Bastet and Sekhmet in Louvre museum.
(the -et was added by Egyptian scribes to emphasize the pronunciation of the “t” in Bast, as the “t” in their language was often silent. Lovely photos.)
I know some of ancient egyptian language. The real pronunciation rules of ancient egyptian are not yet revealed by scholars. So there is no real problem in using the “obsolete” way of transcription of the name of this goddess (and other egyptian names). All the world is familiar with “Nefertiti”, but if I will follow ideas of famous russian egyptologist Perepelkin, who studied Amarna period, there would be something like Naftita (and this is debatable).
So why not use common names.
I may use Bast and Bastet, equally.
When I write poetry, I use the names that fit rhymed snd rhytm, so in one piece I may use Bast, and in other - Bastet. And this is okay (I’m not writing dissertation on Egyptology).
And I know that Bast technically may be more correct.
Okay … lemme try to explain some things here. I’m both a Kemetic and Egyptian archaeology student, who is studying Middle Egyptian at the same time.
The only confusion with Egyptian words/names etc, is that in the written Egyptian language there are no vowels - so no A,E,I,O,U’s in the language. Furthermore, we actually have no idea how the language was properly spoken and we only can get an idea of how it could have sounded from the Coptic and Arabic languages.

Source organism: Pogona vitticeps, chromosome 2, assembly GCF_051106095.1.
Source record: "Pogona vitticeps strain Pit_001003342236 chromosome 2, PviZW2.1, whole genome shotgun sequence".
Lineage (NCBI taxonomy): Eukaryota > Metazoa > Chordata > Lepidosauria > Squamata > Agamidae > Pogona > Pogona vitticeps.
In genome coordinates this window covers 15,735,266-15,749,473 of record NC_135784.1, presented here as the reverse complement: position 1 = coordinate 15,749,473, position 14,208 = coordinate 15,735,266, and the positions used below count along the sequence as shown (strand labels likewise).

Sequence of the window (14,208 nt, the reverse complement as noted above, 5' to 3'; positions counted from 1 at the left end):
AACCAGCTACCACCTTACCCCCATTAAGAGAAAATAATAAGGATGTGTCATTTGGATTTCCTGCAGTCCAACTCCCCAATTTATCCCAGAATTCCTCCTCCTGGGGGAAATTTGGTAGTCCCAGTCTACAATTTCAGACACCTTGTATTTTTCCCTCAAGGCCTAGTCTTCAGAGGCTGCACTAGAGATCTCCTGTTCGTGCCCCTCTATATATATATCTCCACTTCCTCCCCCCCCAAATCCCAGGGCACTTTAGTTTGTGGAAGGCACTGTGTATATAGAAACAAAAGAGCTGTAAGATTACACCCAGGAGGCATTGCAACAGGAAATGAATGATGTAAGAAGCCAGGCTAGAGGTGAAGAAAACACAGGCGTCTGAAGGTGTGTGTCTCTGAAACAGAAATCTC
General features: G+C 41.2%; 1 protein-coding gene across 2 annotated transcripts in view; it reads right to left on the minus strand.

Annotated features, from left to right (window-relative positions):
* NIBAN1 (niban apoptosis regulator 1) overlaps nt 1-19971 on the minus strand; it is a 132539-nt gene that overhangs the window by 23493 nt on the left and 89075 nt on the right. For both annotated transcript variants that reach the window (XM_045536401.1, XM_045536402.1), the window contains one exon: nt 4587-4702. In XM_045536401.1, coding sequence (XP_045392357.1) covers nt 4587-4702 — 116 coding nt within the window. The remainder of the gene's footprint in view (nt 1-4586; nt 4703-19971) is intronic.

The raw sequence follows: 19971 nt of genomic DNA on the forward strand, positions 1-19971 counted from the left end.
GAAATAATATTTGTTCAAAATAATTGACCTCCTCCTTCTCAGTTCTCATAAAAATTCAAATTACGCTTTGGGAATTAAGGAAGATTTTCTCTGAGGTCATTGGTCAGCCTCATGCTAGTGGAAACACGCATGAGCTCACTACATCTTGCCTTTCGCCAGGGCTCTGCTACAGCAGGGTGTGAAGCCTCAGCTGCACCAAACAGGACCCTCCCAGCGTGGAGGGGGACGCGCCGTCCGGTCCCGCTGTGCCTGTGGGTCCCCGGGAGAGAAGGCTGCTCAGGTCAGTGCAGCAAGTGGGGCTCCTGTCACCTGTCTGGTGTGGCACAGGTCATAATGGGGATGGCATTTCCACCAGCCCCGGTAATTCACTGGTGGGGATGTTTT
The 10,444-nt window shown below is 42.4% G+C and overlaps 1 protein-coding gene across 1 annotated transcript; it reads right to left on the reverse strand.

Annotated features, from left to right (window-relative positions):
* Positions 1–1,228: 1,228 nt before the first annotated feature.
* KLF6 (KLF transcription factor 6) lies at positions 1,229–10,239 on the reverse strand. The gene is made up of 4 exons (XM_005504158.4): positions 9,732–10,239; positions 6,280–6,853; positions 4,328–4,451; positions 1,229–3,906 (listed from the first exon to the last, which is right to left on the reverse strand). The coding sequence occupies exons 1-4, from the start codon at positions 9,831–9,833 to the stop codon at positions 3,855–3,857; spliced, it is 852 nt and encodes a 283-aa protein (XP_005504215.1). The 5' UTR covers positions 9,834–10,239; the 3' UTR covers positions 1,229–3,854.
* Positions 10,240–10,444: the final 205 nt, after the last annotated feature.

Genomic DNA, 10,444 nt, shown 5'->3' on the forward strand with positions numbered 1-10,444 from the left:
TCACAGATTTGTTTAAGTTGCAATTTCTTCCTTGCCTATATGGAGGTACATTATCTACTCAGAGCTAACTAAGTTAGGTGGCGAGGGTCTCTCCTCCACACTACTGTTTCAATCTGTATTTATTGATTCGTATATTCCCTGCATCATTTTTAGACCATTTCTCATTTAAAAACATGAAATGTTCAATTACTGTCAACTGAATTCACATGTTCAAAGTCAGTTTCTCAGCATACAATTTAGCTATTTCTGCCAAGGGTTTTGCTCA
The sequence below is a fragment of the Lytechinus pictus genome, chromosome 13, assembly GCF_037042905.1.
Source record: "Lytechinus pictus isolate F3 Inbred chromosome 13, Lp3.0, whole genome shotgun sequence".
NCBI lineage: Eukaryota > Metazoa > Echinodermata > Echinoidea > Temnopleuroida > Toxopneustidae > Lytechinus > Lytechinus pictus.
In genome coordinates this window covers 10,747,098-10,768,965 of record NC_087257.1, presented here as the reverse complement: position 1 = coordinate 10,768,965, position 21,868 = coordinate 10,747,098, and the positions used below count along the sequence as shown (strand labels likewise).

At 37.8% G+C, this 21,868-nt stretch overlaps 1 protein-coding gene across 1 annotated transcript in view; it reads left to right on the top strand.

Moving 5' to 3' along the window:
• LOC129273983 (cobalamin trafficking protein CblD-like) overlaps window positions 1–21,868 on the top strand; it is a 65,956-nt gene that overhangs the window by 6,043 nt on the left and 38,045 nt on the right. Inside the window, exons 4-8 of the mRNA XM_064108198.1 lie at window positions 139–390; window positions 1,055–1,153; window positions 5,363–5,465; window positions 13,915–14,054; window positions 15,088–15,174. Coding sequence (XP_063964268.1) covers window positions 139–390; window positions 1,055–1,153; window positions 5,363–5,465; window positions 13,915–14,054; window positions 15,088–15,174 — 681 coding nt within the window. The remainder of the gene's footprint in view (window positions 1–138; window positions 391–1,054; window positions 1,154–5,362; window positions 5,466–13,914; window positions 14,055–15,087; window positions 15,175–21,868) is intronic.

Scholars insert vowels in the transliterations purely for pronunciation purposes for us.
Bast’s name in Egyptian transliteration is BAst.t (or hand written would look like this B3st.t). The A/3 is the Arabic equivalent to the aleph and is a hard ‘a’ sound, so when you pronounce the ‘b’ the ‘a’ is short as if caught in your throat.
The name Bastet is just the translation of BAst.t - a direct transliteration of the hieroglyphs of her name, which have two signs for ‘t’ and this is common in transliterating Egyptian. And because we’re unsure on the pronunciation, we don’t know if the final ‘t’ was pronounced or not - so it’s right either way.
However, I believe it’s just a phonetic enforcement to confirm that they’re referring to the goddess. Since the goddess determinative of her name might not always be written - which was common, the Egyptian’s did often abbreviate - so having bAs (which is just a alabaster vessel) with the two t.t’s at the end confirms to the reader that they’re reading about the goddess Bastet and no one/thing else. With that being said, I should mention that the word ending of .t is a feminine ending for most nouns etc.